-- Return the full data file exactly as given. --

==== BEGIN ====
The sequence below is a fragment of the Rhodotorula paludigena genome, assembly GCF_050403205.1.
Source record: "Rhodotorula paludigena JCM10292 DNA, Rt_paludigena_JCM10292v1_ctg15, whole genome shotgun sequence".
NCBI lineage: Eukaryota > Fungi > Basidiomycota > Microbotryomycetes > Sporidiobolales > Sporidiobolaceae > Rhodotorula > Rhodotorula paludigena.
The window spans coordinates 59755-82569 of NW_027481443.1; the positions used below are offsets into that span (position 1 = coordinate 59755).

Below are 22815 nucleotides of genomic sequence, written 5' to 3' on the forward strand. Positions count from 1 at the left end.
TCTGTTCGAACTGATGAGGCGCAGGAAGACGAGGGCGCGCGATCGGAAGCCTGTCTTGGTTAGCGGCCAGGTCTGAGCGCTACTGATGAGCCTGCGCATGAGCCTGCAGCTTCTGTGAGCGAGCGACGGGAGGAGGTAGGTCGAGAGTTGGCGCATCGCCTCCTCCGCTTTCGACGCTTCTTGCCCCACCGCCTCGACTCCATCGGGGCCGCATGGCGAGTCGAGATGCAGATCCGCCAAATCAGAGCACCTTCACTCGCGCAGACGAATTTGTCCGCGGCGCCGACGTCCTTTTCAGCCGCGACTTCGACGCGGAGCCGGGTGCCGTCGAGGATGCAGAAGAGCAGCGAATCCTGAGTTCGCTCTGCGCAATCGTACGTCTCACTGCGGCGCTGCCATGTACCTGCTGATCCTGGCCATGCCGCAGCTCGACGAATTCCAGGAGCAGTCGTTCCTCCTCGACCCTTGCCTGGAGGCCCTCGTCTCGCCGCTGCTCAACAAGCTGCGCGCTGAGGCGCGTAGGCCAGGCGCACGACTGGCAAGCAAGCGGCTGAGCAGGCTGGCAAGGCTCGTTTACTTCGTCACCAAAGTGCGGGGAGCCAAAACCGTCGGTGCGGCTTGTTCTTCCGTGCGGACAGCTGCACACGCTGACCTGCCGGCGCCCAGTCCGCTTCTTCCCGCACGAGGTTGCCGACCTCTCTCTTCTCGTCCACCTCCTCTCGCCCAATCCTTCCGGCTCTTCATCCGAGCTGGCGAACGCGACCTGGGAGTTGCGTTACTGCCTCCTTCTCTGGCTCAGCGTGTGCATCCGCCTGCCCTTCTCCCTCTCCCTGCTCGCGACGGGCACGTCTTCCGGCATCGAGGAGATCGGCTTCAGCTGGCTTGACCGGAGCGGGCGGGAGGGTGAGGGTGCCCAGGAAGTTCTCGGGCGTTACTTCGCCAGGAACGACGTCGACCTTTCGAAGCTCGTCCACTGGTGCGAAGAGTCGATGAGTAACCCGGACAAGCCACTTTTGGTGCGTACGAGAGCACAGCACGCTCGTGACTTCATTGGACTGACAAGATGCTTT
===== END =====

The sequence below is a fragment of the Rhodotorula paludigena genome, assembly GCF_050403205.1.
Source record: "Rhodotorula paludigena JCM10292 DNA, Rt_paludigena_JCM10292v1_ctg15, whole genome shotgun sequence".
NCBI lineage: Eukaryota > Fungi > Basidiomycota > Microbotryomycetes > Sporidiobolales > Sporidiobolaceae > Rhodotorula > Rhodotorula paludigena.
The window spans coordinates 59755-82569 of NW_027481443.1; the positions used below are offsets into that span (position 1 = coordinate 59755).

Below are 22815 nucleotides of genomic sequence, written 5' to 3' on the forward strand. Positions count from 1 at the left end.
TCTGTTCGAACTGATGAGGCGCAGGAAGACGAGGGCGCGCGATCGGAAGCCTGTCTTGGTTAGCGGCCAGGTCTGAGCGCTACTGATGAGCCTGCGCATGAGCCTGCAGCTTCTGTGAGCGAGCGACGGGAGGAGGTAGGTCGAGAGTTGGCGCATCGCCTCCTCCGCTTTCGACGCTTCTTGCCCCACCGCCTCGACTCCATCGGGGCCGCATGGCGAGTCGAGATGCAGATCCGCCAAATCAGAGCACCTTCACTCGCGCAGACGAATTTGTCCGCGGCGCCGACGTCCTTTTCAGCCGCGACTTCGACGCGGAGCCGGGTGCCGTCGAGGATGCAGAAGAGCAGCGAATCCTGAGTTCGCTCTGCGCAATCGTACGTCTCACTGCGGCGCTGCCATGTACCTGCTGATCCTGGCCATGCCGCAGCTCGACGAATTCCAGGAGCAGTCGTTCCTCCTCGACCCTTGCCTGGAGGCCCTCGTCTCGCCGCTGCTCAACAAGCTGCGCGCTGAGGCGCGTAGGCCAGGCGCACGACTGGCAAGCAAGCGGCTGAGCAGGCTGGCAAGGCTCGTTTACTTCGTCACCAAAGTGCGGGGAGCCAAAACCGTCGGTGCGGCTTGTTCTTCCGTGCGGACAGCTGCACACGCTGACCTGCCGGCGCCCAGTCCGCTTCTTCCCGCACGAGGTTGCCGACCTCTCTCTTCTCGTCCACCTCCTCTCGCCCAATCCTTCCGGCTCTTCATCCGAGCTGGCGAACGCGACCTGGGAGTTGCGTTACTGCCTCCTTCTCTGGCTCAGCGTGTGCATCCGCCTGCCCTTCTCCCTCTCCCTGCTCGCGACGGGCACGTCTTCCGGCATCGAGGAGATCGGCTTCAGCTGGCTTGACCGGAGCGGGCGGGAGGGTGAGGGTGCCCAGGAAGTTCTCGGGCGTTACTTCGCCAGGAACGACGTCGACCTTTCGAAGCTCGTCCACTGGTGCGAAGAGTCGATGAGTAACCCGGACAAGCCACTTTTGGTGCGTACGAGAGCACAGCACGCTCGTGACTTCATTGGACTGACAAGATGCTTT